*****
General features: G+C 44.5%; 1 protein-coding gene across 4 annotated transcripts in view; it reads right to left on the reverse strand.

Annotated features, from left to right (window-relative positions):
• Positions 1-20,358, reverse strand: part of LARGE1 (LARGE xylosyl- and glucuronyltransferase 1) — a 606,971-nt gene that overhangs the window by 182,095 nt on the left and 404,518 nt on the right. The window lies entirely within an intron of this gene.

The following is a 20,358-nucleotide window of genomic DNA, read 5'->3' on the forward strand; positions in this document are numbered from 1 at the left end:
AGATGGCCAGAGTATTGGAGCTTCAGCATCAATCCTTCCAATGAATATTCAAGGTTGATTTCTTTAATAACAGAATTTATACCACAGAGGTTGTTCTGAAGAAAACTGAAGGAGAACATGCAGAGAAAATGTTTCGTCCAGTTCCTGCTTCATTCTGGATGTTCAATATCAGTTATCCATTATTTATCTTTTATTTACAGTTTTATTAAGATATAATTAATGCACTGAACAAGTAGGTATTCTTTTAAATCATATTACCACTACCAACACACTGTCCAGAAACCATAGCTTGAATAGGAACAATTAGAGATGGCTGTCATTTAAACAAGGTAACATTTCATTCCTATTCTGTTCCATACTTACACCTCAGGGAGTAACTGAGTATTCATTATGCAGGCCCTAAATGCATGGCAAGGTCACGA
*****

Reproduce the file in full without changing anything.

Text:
General features: G+C 44.5%; 1 protein-coding gene across 4 annotated transcripts in view; it reads right to left on the reverse strand.

Annotated features, from left to right (window-relative positions):
• Positions 1-20,358, reverse strand: part of LARGE1 (LARGE xylosyl- and glucuronyltransferase 1) — a 606,971-nt gene that overhangs the window by 182,095 nt on the left and 404,518 nt on the right. The window lies entirely within an intron of this gene.

The following is a 20,358-nucleotide window of genomic DNA, read 5'->3' on the forward strand; positions in this document are numbered from 1 at the left end:
AGATGGCCAGAGTATTGGAGCTTCAGCATCAATCCTTCCAATGAATATTCAAGGTTGATTTCTTTAATAACAGAATTTATACCACAGAGGTTGTTCTGAAGAAAACTGAAGGAGAACATGCAGAGAAAATGTTTCGTCCAGTTCCTGCTTCATTCTGGATGTTCAATATCAGTTATCCATTATTTATCTTTTATTTACAGTTTTATTAAGATATAATTAATGCACTGAACAAGTAGGTATTCTTTTAAATCATATTACCACTACCAACACACTGTCCAGAAACCATAGCTTGAATAGGAACAATTAGAGATGGCTGTCATTTAAACAAGGTAACATTTCATTCCTATTCTGTTCCATACTTACACCTCAGGGAGTAACTGAGTATTCATTATGCAGGCCCTAAATGCATGGCAAGGTCACGA